Financial statements are vital to investors. But how do investors use financial statements? Before your meeting, learn what they want to see and why.
February 26, 2022
Due diligence is a process completed by a third party, usually potential buyers or investors, where the interested party does research into your company before moving forward with a transaction. It assures the buyer or investor that your company would be a worthwhile acquisition or a safe investment. As such, the manner in which you handle any hurdles presented during this process can go a long way toward showing your professionalism, preparedness, and capable leadership.
Unfortunately, any fumbles or missteps — such as being unable to find important documents, sending outdated information, or otherwise displaying a lack of preparedness — can reflect poorly on your company. The time to put together the due diligence items in this article is well before any requests for information hit your inbox.
The following due diligence checklist contains information and documents you should always have at the ready — especially if you anticipate receiving due diligence email or paper requests anytime soon.
Before we jump into the long list of documents you will need to find, a quick explanation is in order:
Each type of transaction will require different documents for the due diligence phase. You will encounter different requests for information when you are trying to secure funding, for example, than you will if you’re preparing to sell your business. Because “due diligence” is such a broad term and may vary based on the parties involved, it’s best to maintain a highly organized system to keep track of almost every important document your business generates.
While you will probably never need every single document on this list all at once, it is likely that you will eventually need each of them at some point during various transactions your business will encounter in the future. So, it’s always a good idea to have the following documents finalized and ready to send at a moment’s notice.
Due diligence isn’t just about handing over a stack of paperwork and waiting for a response.
The goal of this guide is to help you prepare thoroughly so you can present your company in the best light possible to whomever might be interested. Ideally, therefore, your preparation shouldn’t end once you’ve gathered all of the above documents. To maximize your chances of everything going smoothly, organize each document into a system that makes sense to you and to any potential buyers or investors.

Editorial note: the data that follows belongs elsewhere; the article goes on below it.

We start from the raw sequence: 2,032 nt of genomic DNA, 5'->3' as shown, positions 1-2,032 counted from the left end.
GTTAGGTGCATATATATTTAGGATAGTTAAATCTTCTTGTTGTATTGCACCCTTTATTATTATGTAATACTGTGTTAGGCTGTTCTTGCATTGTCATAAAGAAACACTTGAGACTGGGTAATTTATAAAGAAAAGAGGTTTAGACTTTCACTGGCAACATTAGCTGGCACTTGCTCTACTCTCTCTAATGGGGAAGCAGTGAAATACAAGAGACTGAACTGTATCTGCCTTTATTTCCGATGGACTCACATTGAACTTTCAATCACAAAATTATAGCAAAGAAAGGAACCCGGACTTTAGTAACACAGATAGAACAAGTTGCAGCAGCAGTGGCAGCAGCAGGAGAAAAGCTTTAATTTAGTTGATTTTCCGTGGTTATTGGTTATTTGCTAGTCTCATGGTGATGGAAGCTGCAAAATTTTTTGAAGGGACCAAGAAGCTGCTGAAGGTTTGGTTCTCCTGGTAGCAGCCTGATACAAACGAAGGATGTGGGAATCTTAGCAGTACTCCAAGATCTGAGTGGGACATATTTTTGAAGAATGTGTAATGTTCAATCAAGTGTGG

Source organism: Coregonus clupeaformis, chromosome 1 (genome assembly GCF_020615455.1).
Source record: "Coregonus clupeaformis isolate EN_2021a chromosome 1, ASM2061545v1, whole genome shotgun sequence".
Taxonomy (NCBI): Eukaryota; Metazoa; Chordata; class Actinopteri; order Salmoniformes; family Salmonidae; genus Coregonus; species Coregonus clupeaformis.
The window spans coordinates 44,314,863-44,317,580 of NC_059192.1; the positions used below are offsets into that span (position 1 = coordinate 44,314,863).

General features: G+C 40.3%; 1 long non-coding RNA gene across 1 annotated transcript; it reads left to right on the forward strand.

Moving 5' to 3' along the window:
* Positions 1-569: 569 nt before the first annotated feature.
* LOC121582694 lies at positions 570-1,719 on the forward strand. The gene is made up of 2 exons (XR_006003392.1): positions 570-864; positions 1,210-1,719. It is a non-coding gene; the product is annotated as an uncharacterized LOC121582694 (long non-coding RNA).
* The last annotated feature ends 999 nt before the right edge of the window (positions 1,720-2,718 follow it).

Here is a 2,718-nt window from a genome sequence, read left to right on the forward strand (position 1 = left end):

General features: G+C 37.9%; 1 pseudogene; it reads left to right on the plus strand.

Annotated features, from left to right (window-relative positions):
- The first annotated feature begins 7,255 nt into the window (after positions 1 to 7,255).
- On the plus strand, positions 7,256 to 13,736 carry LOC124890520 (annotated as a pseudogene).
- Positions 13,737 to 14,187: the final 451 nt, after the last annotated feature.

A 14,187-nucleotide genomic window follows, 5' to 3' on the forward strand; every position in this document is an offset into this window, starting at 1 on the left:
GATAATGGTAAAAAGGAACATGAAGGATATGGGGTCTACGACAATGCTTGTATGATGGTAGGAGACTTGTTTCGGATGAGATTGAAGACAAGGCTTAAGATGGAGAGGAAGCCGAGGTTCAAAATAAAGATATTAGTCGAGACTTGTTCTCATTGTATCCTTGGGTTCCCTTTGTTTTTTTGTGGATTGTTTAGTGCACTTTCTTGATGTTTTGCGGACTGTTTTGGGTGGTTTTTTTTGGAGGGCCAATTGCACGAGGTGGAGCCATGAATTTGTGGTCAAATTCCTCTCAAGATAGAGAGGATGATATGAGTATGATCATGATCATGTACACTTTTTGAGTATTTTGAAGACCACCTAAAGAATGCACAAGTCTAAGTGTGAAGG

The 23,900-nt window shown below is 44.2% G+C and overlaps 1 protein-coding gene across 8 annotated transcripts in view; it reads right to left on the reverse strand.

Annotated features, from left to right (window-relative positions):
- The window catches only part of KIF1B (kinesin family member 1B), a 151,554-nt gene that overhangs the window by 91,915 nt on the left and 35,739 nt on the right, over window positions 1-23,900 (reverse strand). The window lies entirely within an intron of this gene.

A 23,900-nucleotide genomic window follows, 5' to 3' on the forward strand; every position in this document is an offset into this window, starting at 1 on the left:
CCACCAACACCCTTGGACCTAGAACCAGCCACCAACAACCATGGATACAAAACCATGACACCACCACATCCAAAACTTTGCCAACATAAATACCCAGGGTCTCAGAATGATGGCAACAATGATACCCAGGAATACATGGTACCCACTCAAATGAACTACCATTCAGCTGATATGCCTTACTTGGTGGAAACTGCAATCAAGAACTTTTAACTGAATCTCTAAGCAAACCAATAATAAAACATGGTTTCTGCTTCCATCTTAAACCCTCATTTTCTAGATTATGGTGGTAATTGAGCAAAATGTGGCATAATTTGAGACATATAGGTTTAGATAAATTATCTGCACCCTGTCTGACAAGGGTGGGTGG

Keep in mind, some interested parties may want to glance through your documents just to make sure you have them, while others prefer to break out a magnifying glass and examine every detail. Read through each document carefully to check for errors, outdated information, and other problems that might have escaped your attention.
Reading through all these documents will also help you mentally prepare to answer questions on the fly, without needing to pause and refresh your memory. The better you understand your company — from the tiniest details of your lease contracts to the overarching goals planned out in your company’s mission statement — the more confident you’ll be in fielding questions, which makes your company more attractive to buyers and investors.
It may help to put yourself into the buyer’s or investor’s shoes and anticipate what he or she may want to know about your company. What would you want to ask if you were thinking about spending hundreds of thousands or potentially millions of dollars on a startup founded by someone you’ve never met?
Putting yourself into that mindset before you move forward into the due diligence process can help you understand what information your buyer or investor may request — and how important it is to provide accurate answers promptly.
If you think the above due diligence checklist seems intimidating, you’re not alone. Many startup founders struggle to find, prepare, and organize such a vast amount of information.
As long as you’ve done a good job managing important financial documents, your company should have no problem with the due diligence phase of transactions. However, unless you’re a financial expert, it can be tough to know whether you’ve managed your finances well and are adequately prepared for information requests.
The solution is to make sure your finances are managed by professionals such as the ones at Zeni. By handling the in's and out's of your financial statements and transaction records, Zeni helps your startup maintain an audit-ready state, and prepare for due diligence in advance so that you always feel confident going into any type of major transaction.